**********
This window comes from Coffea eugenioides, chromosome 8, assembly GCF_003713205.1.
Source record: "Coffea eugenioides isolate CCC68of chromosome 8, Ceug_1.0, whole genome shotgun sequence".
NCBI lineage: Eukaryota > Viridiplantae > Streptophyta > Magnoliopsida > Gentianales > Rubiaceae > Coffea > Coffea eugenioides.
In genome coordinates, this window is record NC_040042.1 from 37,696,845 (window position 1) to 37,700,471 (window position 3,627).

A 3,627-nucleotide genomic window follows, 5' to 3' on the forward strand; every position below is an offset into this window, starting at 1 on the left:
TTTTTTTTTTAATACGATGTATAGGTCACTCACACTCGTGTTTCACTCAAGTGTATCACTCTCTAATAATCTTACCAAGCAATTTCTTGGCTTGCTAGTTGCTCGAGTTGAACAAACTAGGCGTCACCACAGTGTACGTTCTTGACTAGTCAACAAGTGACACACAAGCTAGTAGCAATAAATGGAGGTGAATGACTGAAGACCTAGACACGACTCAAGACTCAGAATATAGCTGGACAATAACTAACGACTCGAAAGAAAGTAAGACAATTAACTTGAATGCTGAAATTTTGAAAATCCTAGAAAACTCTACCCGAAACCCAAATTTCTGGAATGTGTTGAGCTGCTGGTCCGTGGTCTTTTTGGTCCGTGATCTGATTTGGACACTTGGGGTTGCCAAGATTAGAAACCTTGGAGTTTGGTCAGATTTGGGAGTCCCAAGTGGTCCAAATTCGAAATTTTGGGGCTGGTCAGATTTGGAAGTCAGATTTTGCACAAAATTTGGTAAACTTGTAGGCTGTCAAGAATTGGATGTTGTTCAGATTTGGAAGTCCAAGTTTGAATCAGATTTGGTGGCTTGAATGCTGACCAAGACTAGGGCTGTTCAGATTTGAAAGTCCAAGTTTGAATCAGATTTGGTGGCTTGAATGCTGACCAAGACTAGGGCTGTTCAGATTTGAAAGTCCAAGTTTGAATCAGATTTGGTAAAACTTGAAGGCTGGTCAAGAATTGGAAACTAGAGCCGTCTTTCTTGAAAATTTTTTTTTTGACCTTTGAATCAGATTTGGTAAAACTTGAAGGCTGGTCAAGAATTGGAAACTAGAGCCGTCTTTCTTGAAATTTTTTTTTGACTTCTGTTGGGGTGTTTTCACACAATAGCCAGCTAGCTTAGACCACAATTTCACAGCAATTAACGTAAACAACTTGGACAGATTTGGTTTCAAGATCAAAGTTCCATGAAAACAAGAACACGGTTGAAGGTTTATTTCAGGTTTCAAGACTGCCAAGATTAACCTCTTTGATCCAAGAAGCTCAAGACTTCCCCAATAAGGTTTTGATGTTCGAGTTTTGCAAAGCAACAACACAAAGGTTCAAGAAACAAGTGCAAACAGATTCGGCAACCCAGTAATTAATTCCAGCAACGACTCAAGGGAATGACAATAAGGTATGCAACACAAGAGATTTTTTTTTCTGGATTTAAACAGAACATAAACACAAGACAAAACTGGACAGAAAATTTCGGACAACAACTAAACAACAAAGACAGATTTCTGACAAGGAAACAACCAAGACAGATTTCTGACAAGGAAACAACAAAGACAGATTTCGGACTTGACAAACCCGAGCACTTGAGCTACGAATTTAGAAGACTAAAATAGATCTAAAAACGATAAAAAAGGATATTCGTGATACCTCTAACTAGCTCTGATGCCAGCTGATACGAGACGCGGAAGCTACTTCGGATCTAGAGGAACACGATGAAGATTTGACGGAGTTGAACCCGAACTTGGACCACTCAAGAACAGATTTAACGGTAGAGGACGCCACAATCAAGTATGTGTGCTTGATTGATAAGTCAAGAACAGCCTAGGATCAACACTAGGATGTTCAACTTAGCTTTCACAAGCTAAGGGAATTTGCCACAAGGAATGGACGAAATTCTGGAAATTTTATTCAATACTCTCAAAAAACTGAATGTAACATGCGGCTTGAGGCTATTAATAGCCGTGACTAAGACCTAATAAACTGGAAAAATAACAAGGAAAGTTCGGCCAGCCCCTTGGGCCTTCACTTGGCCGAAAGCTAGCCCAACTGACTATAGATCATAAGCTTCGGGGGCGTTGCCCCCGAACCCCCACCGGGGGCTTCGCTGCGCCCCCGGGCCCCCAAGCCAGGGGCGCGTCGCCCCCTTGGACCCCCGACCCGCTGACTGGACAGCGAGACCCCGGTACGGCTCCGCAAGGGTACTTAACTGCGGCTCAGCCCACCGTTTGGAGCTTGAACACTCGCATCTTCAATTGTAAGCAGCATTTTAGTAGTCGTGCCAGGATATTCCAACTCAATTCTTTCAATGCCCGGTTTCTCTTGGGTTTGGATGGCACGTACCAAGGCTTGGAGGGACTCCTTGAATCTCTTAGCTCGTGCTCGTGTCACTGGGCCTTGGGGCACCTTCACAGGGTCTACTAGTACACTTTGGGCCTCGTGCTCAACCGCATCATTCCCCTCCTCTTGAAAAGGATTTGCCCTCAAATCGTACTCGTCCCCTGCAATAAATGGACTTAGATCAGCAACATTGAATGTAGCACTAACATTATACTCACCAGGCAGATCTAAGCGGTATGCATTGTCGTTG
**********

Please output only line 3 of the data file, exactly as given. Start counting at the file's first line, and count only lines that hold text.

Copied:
NCBI lineage: Eukaryota > Viridiplantae > Streptophyta > Magnoliopsida > Gentianales > Rubiaceae > Coffea > Coffea eugenioides.